Retired Army Lt. Col. Mike Richardson is vice president of Independence Services and Mental Health at Wounded Warrior Project.
Medical research, scientific reports and testimonials from veterans and families of suicide victims have thoroughly documented the need for providing mental health services to veterans.
Sadly, our nation is in the middle of a mental health epidemic with approximately 20 veterans dying by suicide every day. We know veterans coping with post-traumatic stress disorder (PTSD) and traumatic brain injuries (TBI) would benefit from effective care that is anchored in evidence-based treatments with alternative and complementary therapies, but first they must overcome the stigma of seeking mental health care.
That stigma is not solely a veteran issue. It is prevalent in civilian society and amplified in military culture because of the value placed on mental toughness, physical strength and stoicism.
It is widely known and accepted that many veterans have delayed seeking mental health care to avoid being labeled as weak, broken or mentally ill. These same warriors would not think twice about seeking treatment for a broken bone or cancer, and they should feel equally free from stigma when seeking help for an injured mind.
Stigma is a complex issue. At Wounded Warrior Project, we focus on it at the societal level and at the internalized, individual level.
Societal-level stigma is communicated largely through mass media and advertising. While we are beginning to see a change in how entertainment media represents active-duty service members, the same does not hold true for combat veterans, who are generally depicted through the lens of PTSD and portrayed as ticking time bombs.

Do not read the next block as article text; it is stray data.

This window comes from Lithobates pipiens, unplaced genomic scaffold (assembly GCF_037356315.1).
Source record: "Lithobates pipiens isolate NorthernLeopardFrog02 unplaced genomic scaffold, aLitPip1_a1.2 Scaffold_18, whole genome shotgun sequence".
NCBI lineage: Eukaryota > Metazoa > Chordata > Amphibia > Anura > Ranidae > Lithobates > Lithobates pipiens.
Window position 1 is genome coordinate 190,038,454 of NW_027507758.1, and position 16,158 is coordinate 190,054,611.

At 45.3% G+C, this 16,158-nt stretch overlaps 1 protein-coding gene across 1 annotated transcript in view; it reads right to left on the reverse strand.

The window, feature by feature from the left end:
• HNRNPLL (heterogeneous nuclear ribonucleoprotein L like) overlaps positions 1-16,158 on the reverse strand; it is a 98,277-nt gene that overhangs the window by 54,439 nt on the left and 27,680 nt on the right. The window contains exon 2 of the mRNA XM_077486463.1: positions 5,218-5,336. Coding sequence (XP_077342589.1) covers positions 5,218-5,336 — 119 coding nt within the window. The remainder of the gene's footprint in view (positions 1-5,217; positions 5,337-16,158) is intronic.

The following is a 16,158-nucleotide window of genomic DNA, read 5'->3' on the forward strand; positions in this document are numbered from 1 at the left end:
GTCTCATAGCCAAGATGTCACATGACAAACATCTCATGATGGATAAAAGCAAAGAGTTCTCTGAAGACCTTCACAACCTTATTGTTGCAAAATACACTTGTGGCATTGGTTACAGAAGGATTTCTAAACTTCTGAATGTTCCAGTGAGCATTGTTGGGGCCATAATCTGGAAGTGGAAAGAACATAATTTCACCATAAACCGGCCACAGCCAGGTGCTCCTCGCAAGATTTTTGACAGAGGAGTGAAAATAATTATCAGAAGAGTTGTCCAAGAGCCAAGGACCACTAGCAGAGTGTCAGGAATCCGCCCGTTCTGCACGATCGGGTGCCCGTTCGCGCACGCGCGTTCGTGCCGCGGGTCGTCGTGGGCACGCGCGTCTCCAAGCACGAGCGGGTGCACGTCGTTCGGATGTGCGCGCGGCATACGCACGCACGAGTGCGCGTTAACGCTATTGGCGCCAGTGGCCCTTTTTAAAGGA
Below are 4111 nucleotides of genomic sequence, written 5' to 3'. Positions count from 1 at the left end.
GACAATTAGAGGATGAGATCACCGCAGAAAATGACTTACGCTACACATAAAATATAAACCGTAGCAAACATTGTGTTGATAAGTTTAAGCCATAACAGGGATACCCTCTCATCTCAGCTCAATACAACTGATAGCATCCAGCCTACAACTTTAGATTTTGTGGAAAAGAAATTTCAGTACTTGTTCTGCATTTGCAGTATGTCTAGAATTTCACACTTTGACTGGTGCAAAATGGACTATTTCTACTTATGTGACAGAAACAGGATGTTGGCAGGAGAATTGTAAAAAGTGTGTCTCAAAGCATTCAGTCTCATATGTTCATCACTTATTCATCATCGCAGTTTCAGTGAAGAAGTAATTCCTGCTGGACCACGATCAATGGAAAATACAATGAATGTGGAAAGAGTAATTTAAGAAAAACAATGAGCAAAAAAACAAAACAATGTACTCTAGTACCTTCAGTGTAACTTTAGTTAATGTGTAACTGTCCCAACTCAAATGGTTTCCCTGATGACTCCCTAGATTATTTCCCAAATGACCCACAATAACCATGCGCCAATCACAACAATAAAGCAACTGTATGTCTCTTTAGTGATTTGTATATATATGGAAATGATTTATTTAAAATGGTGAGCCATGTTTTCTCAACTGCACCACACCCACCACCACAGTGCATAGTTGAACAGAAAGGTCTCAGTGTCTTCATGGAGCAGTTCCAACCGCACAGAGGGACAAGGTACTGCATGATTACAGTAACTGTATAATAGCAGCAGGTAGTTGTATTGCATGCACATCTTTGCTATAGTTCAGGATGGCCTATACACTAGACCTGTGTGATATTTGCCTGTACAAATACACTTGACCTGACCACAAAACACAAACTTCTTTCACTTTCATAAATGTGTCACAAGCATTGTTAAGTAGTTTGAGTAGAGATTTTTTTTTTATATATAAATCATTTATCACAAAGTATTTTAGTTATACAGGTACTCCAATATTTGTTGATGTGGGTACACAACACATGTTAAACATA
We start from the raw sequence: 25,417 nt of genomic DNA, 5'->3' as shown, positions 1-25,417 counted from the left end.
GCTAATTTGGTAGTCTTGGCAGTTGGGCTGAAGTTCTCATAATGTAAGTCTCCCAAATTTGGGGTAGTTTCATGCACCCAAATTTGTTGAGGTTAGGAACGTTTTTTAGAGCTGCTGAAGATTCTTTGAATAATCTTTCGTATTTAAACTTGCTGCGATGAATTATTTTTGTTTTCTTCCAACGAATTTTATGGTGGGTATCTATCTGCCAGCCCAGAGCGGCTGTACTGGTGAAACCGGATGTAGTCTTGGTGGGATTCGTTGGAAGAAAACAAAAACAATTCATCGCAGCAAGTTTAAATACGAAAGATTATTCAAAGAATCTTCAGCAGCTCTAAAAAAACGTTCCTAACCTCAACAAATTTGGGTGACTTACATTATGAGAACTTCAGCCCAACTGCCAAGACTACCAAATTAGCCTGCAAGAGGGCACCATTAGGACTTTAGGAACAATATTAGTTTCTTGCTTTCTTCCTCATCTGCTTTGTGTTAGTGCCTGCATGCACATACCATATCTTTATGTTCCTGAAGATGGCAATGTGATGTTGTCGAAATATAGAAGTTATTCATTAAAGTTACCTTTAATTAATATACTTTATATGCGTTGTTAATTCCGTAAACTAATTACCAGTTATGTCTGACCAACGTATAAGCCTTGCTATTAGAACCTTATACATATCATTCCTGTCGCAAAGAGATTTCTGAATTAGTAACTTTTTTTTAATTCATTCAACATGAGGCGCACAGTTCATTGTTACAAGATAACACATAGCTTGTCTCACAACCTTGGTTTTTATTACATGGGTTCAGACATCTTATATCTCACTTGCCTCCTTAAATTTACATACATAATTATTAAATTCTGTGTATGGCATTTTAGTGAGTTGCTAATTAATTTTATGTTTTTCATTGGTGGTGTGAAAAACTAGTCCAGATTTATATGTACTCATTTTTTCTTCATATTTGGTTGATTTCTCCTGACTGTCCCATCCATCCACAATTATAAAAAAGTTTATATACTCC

The unstable, angry and violence-prone veteran remains a cliché in too many movies and television programs. This stereotype is reinforced by news stories that too quickly jump to conclusions about violent crimes involving veterans. The reality is that these events represent a significantly small minority of service members. Most military members, including those with PTSD, serve their country with honor and return to be productive citizens who are assets to and leaders within their communities. Sensationalized headlines that overplay military experience may increase stigma when such stories correlate violence with PTSD and military service.
There is no question that mass media is a powerful force in our society, and its messages influence our thoughts. For those who are thinking of reaching out for mental health care, stereotypes can be extremely damaging and might lead to the second and more harmful form of stigma: internalized stigma. When veterans are constantly exposed to such messaging, there is a potential for stigmas to be believed and internalized. Once these stigmatizing messages are internalized, they can become entrenched in a person's identity and become harder to dispute and eventually remove.
One efficient and powerful way to overcome stigma is to elevate veterans' voices in the national discussion. PTSD can be treated and managed because treatment and engagement absolutely work. Veterans who have successfully completed PTSD therapy can assist others by sharing their personal experiences of overcoming barriers and obtaining mental health assistance.
These veterans can be powerful agents of change and peer mentors to fellow veterans in need. Wounded Warrior Project has witnessed the life-changing effects of peer mentors sharing their challenges and stories of recovery with their brothers and sisters. Many times, these shared experiences and honest interactions serve as a catalyst for veterans to challenge stigma, normalize mental health care, and seek help.
As a veteran community, it is essential that we empower veterans who are further along their paths of recovery to assist veterans who are reluctant to seek care. Modeling the healing process personalizes and normalizes the experience. Veteran service organizations can act as force multipliers by delivering messages that counter the effects of stigmatization and show the act of seeking care in a positive light. Working together, we must begin to change the narrative around mental health care.
Veterans who need assistance should contact the Wounded Warrior Project resource center.
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